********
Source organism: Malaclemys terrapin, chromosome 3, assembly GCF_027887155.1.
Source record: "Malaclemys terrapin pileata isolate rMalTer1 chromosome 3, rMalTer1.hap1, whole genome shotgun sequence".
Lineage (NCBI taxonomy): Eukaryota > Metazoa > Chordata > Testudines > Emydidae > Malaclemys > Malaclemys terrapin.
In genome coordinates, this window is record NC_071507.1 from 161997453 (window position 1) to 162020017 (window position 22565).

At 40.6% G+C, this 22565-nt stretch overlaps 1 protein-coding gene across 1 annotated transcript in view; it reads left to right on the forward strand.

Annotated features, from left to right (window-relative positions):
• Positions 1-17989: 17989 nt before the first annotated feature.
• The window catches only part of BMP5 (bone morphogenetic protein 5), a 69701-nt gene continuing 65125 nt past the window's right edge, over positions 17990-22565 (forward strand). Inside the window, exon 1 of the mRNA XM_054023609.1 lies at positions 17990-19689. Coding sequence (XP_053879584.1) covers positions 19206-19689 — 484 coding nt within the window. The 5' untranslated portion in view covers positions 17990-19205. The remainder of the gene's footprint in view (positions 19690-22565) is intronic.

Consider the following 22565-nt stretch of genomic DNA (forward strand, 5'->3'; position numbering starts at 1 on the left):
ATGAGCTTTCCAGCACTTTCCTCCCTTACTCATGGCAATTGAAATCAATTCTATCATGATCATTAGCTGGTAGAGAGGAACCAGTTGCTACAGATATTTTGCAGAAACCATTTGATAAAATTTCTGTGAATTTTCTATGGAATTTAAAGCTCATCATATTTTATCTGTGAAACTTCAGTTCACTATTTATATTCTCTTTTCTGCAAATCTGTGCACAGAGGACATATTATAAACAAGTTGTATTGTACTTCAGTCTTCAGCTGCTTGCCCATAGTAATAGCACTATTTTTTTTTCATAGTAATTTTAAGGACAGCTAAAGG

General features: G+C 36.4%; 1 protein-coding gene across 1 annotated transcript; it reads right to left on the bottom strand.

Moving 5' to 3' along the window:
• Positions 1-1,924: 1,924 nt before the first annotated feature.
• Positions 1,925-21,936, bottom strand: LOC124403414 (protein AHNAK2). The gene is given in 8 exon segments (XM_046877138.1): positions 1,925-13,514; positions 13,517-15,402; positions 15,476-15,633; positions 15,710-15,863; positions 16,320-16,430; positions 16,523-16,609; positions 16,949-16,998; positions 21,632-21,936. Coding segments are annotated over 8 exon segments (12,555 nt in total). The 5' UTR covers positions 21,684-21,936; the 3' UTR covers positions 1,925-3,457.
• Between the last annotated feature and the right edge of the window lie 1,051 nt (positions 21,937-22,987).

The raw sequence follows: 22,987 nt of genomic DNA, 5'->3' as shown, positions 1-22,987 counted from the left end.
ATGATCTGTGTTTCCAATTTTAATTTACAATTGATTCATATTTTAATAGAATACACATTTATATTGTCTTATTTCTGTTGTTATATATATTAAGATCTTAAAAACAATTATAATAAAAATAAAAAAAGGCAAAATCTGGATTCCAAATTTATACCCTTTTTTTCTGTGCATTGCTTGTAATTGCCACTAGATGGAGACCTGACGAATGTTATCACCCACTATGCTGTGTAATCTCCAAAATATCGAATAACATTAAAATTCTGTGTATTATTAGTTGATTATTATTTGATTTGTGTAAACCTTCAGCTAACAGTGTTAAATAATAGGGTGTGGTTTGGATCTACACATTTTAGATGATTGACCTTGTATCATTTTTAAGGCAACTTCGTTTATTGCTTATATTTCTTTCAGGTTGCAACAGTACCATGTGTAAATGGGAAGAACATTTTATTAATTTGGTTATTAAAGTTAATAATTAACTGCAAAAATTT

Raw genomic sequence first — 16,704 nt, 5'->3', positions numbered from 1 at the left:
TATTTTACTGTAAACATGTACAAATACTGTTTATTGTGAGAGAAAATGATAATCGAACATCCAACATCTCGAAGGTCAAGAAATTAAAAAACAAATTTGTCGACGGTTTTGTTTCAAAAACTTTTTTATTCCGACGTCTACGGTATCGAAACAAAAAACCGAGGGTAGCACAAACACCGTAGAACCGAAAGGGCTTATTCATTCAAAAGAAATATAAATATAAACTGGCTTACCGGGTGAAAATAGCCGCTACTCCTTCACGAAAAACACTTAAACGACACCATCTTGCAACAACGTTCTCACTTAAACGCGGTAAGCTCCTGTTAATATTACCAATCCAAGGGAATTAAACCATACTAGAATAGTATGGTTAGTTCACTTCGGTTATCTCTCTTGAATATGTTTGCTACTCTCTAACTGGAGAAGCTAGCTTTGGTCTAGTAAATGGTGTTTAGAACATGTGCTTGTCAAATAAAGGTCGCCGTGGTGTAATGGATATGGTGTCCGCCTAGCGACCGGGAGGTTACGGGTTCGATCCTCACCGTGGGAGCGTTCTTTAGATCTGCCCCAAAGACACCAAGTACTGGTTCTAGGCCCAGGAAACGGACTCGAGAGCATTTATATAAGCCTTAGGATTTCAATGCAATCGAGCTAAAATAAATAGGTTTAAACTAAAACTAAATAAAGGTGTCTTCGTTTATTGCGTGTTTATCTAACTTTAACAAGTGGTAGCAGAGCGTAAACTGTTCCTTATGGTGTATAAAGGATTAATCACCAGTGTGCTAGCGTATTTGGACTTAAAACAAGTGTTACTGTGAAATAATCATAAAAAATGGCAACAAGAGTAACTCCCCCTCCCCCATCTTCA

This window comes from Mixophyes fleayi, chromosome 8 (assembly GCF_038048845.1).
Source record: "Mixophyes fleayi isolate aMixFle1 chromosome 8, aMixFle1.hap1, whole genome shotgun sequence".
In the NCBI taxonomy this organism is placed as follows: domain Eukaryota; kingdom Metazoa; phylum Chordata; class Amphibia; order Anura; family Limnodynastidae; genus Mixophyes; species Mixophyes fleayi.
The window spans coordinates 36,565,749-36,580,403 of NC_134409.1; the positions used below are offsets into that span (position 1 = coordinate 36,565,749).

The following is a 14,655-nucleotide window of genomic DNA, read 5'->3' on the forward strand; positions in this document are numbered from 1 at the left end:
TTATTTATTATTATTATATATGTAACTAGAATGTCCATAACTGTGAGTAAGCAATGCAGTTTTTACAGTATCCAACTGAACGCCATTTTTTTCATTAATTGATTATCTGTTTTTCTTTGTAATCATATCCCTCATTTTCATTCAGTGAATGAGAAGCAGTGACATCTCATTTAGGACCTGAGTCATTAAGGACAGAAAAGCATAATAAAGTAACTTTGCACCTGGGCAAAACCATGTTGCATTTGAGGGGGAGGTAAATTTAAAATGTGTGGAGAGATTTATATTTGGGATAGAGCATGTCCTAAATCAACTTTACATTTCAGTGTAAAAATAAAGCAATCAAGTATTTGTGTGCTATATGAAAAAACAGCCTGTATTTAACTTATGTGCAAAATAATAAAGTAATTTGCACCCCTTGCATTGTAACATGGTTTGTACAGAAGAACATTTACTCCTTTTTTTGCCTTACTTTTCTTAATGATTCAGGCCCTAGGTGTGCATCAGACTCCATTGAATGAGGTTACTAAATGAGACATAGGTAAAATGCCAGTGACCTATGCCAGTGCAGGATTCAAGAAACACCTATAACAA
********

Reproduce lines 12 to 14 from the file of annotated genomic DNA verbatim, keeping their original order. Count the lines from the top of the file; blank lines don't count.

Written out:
Moving 5' to 3' along the window:
• Positions 1-1,924: 1,924 nt before the first annotated feature.
• Positions 1,925-21,936, bottom strand: LOC124403414 (protein AHNAK2). The gene is given in 8 exon segments (XM_046877138.1): positions 1,925-13,514; positions 13,517-15,402; positions 15,476-15,633; positions 15,710-15,863; positions 16,320-16,430; positions 16,523-16,609; positions 16,949-16,998; positions 21,632-21,936. Coding segments are annotated over 8 exon segments (12,555 nt in total). The 5' UTR covers positions 21,684-21,936; the 3' UTR covers positions 1,925-3,457.